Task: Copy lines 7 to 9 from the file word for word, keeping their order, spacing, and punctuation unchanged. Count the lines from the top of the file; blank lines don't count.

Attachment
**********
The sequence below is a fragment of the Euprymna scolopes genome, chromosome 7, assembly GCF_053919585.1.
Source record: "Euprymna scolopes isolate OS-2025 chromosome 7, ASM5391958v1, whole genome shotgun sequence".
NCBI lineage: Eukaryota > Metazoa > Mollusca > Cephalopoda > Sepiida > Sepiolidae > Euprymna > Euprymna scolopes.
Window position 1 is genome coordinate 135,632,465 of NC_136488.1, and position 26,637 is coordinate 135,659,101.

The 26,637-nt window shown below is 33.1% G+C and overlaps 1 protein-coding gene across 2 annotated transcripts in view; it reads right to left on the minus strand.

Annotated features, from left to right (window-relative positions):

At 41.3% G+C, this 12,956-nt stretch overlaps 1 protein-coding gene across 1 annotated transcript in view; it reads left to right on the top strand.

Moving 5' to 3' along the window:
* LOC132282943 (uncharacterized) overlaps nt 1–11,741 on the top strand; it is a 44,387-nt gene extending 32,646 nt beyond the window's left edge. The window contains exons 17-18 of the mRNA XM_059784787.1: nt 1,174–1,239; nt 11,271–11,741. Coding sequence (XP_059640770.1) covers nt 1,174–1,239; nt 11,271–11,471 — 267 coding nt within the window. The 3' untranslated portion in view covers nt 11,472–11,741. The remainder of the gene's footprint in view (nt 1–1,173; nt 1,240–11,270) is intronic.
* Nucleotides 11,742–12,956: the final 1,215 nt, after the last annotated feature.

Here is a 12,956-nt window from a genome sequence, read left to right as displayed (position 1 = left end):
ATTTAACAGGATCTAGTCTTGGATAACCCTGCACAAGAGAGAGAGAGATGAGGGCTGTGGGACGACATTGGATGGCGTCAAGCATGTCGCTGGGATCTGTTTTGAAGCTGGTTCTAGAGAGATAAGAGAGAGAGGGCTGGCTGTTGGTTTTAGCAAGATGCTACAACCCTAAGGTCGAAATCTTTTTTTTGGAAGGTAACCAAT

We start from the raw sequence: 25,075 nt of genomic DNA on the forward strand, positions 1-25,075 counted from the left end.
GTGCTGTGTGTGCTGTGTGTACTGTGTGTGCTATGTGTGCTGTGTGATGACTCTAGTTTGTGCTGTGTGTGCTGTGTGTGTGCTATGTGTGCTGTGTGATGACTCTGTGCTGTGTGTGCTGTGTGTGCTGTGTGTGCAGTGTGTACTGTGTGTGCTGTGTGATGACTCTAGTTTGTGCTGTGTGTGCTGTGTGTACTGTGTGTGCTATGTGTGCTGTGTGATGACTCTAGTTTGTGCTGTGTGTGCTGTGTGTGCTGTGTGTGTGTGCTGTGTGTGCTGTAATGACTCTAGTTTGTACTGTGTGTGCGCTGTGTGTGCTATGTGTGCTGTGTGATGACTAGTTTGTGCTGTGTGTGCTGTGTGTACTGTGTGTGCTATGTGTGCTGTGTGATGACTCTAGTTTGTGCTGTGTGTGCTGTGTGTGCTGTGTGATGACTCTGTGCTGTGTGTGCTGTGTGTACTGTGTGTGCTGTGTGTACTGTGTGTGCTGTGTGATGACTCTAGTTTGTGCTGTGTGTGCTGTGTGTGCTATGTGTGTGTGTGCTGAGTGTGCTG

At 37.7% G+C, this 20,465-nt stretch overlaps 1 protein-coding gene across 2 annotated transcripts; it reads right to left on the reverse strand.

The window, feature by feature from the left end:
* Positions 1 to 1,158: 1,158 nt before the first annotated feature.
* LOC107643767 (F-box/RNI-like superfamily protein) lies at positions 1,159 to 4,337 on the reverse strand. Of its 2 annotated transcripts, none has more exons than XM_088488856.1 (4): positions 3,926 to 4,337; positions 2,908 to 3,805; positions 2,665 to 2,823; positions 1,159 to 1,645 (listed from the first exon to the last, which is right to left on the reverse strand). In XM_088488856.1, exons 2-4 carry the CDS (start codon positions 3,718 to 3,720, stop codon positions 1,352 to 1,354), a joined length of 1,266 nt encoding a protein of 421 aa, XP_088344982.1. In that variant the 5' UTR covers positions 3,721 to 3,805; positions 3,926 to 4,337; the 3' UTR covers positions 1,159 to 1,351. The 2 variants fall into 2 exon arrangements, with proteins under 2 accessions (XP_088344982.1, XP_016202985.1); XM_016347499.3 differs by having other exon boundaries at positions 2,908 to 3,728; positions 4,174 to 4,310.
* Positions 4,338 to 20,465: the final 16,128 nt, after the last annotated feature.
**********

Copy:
At 41.3% G+C, this 12,956-nt stretch overlaps 1 protein-coding gene across 1 annotated transcript in view; it reads left to right on the top strand.

Moving 5' to 3' along the window:
* LOC132282943 (uncharacterized) overlaps nt 1–11,741 on the top strand; it is a 44,387-nt gene extending 32,646 nt beyond the window's left edge. The window contains exons 17-18 of the mRNA XM_059784787.1: nt 1,174–1,239; nt 11,271–11,741. Coding sequence (XP_059640770.1) covers nt 1,174–1,239; nt 11,271–11,471 — 267 coding nt within the window. The 3' untranslated portion in view covers nt 11,472–11,741. The remainder of the gene's footprint in view (nt 1–1,173; nt 1,240–11,270) is intronic.